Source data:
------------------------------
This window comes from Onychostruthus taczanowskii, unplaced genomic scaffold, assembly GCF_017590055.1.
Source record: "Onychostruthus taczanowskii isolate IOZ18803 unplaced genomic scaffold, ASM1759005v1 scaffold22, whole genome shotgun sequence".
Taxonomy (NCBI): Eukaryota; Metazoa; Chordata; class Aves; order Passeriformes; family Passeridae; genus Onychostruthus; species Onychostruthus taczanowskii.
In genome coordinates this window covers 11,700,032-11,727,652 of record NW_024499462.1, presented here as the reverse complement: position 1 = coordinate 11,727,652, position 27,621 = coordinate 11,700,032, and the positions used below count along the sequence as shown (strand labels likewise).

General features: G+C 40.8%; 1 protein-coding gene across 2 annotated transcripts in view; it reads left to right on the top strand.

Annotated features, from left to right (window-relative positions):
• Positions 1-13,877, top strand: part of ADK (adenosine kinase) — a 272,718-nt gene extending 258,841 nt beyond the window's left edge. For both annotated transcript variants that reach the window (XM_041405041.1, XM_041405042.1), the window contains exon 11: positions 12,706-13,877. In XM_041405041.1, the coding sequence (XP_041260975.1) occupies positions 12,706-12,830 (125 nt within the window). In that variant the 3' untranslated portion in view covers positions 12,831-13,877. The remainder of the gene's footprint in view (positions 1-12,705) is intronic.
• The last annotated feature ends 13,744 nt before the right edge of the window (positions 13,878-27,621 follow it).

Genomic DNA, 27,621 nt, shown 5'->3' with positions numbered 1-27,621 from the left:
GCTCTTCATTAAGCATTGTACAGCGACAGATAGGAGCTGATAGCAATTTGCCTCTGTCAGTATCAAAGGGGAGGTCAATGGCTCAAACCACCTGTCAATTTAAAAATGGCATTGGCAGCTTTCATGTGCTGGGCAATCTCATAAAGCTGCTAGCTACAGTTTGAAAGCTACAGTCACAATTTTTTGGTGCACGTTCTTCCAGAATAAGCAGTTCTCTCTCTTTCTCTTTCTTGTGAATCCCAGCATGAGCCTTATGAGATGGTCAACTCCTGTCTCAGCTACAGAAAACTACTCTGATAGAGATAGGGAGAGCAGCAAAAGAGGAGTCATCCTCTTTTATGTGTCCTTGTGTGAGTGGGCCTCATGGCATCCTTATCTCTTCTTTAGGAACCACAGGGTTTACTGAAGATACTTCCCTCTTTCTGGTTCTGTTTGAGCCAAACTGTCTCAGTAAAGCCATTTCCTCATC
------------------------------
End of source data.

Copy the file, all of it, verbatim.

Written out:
This window comes from Onychostruthus taczanowskii, unplaced genomic scaffold, assembly GCF_017590055.1.
Source record: "Onychostruthus taczanowskii isolate IOZ18803 unplaced genomic scaffold, ASM1759005v1 scaffold22, whole genome shotgun sequence".
Taxonomy (NCBI): Eukaryota; Metazoa; Chordata; class Aves; order Passeriformes; family Passeridae; genus Onychostruthus; species Onychostruthus taczanowskii.
In genome coordinates this window covers 11,700,032-11,727,652 of record NW_024499462.1, presented here as the reverse complement: position 1 = coordinate 11,727,652, position 27,621 = coordinate 11,700,032, and the positions used below count along the sequence as shown (strand labels likewise).

General features: G+C 40.8%; 1 protein-coding gene across 2 annotated transcripts in view; it reads left to right on the top strand.

Annotated features, from left to right (window-relative positions):
• Positions 1-13,877, top strand: part of ADK (adenosine kinase) — a 272,718-nt gene extending 258,841 nt beyond the window's left edge. For both annotated transcript variants that reach the window (XM_041405041.1, XM_041405042.1), the window contains exon 11: positions 12,706-13,877. In XM_041405041.1, the coding sequence (XP_041260975.1) occupies positions 12,706-12,830 (125 nt within the window). In that variant the 3' untranslated portion in view covers positions 12,831-13,877. The remainder of the gene's footprint in view (positions 1-12,705) is intronic.
• The last annotated feature ends 13,744 nt before the right edge of the window (positions 13,878-27,621 follow it).

Genomic DNA, 27,621 nt, shown 5'->3' with positions numbered 1-27,621 from the left:
GCTCTTCATTAAGCATTGTACAGCGACAGATAGGAGCTGATAGCAATTTGCCTCTGTCAGTATCAAAGGGGAGGTCAATGGCTCAAACCACCTGTCAATTTAAAAATGGCATTGGCAGCTTTCATGTGCTGGGCAATCTCATAAAGCTGCTAGCTACAGTTTGAAAGCTACAGTCACAATTTTTTGGTGCACGTTCTTCCAGAATAAGCAGTTCTCTCTCTTTCTCTTTCTTGTGAATCCCAGCATGAGCCTTATGAGATGGTCAACTCCTGTCTCAGCTACAGAAAACTACTCTGATAGAGATAGGGAGAGCAGCAAAAGAGGAGTCATCCTCTTTTATGTGTCCTTGTGTGAGTGGGCCTCATGGCATCCTTATCTCTTCTTTAGGAACCACAGGGTTTACTGAAGATACTTCCCTCTTTCTGGTTCTGTTTGAGCCAAACTGTCTCAGTAAAGCCATTTCCTCATC